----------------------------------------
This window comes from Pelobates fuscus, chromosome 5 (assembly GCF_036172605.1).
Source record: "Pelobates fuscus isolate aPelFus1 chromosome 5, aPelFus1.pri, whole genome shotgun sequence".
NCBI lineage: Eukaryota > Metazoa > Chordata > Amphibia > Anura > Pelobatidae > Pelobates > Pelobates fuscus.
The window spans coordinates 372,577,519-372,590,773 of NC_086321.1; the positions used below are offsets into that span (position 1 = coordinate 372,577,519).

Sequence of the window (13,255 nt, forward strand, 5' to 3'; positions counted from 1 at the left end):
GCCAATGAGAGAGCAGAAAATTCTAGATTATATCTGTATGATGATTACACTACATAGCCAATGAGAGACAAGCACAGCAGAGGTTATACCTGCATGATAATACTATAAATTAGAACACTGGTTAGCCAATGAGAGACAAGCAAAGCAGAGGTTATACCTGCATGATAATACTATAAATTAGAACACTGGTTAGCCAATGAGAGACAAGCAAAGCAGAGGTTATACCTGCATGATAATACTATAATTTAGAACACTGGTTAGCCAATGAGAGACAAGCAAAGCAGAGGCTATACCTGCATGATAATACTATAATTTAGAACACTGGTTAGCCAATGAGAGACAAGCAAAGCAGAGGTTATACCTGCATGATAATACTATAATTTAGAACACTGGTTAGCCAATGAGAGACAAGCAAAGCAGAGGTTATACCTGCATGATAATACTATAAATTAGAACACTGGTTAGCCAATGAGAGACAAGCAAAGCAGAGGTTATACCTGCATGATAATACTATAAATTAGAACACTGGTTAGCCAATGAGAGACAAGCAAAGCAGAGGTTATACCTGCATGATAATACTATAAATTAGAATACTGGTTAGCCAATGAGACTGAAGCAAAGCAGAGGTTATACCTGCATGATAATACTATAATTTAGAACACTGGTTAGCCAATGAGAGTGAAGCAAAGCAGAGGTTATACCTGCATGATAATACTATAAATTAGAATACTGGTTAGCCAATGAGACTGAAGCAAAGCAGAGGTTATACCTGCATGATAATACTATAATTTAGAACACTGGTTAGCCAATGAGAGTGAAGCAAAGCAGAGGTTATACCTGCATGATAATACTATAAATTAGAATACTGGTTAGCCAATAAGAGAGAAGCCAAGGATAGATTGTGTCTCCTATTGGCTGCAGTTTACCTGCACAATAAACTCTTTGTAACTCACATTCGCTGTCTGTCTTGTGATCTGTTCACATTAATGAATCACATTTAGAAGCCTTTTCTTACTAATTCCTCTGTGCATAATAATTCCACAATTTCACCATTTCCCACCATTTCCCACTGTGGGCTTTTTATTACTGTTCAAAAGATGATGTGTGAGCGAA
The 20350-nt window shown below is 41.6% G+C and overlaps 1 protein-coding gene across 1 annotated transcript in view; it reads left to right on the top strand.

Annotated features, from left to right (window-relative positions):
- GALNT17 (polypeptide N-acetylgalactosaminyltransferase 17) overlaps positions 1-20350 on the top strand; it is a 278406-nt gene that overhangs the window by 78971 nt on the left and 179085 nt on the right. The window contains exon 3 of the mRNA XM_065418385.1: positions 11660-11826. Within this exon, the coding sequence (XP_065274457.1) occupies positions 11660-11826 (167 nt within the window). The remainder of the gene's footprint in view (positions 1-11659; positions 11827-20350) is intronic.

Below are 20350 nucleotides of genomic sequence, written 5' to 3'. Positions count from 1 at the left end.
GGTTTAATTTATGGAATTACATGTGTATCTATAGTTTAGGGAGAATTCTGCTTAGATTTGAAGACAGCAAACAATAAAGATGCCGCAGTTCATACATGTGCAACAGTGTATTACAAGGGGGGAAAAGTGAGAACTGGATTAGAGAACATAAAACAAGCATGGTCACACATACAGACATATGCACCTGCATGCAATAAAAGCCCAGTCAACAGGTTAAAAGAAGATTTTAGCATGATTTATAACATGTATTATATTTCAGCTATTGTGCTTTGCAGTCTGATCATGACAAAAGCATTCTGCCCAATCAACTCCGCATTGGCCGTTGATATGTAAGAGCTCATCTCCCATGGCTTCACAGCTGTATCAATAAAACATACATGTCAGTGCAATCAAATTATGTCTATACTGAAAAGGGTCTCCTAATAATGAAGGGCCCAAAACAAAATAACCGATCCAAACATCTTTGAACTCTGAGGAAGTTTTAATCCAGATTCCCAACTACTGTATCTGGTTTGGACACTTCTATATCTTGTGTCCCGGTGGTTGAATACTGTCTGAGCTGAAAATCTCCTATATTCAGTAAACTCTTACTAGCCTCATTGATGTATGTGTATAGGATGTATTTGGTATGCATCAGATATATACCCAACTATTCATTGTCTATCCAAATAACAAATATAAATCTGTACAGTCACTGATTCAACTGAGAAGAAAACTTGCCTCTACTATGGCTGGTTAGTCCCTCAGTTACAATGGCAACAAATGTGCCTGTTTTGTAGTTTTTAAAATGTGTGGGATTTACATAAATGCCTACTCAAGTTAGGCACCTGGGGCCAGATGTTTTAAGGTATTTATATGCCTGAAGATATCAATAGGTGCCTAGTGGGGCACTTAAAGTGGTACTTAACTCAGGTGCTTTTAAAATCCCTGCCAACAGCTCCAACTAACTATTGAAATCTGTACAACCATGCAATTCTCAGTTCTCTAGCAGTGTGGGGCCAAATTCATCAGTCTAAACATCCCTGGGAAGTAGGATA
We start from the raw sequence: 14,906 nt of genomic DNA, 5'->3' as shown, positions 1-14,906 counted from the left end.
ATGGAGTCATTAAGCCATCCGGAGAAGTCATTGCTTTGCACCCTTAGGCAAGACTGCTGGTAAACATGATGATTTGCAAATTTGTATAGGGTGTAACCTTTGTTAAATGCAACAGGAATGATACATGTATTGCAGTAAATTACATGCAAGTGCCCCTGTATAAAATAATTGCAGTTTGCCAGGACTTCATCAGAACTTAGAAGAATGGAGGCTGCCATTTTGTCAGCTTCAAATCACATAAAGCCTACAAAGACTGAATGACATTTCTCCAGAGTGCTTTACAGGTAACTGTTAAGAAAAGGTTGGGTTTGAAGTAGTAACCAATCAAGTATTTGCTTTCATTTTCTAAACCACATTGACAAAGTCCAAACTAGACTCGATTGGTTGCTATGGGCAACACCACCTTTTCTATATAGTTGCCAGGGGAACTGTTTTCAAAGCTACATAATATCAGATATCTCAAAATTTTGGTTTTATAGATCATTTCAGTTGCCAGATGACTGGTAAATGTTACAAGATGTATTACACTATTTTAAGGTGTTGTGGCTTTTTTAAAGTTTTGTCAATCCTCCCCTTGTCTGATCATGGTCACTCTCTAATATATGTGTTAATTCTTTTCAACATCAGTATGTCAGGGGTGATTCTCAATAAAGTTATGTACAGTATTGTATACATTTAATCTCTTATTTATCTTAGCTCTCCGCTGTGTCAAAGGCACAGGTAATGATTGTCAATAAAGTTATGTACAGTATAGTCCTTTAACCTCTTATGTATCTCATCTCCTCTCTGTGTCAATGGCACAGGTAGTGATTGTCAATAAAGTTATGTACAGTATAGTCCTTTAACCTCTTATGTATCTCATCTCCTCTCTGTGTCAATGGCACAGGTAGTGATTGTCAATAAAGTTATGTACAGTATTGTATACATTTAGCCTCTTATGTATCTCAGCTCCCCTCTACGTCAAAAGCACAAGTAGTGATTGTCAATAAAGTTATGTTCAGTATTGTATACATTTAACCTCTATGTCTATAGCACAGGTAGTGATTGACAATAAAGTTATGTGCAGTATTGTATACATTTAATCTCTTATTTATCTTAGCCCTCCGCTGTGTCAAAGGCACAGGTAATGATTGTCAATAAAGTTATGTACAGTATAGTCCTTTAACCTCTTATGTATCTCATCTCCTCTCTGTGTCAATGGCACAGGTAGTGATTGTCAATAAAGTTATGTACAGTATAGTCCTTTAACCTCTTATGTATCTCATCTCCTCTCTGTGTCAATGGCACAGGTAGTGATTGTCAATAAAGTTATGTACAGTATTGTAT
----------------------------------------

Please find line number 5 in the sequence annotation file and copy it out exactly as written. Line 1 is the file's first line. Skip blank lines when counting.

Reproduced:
Sequence of the window (13,255 nt, forward strand, 5' to 3'; positions counted from 1 at the left end):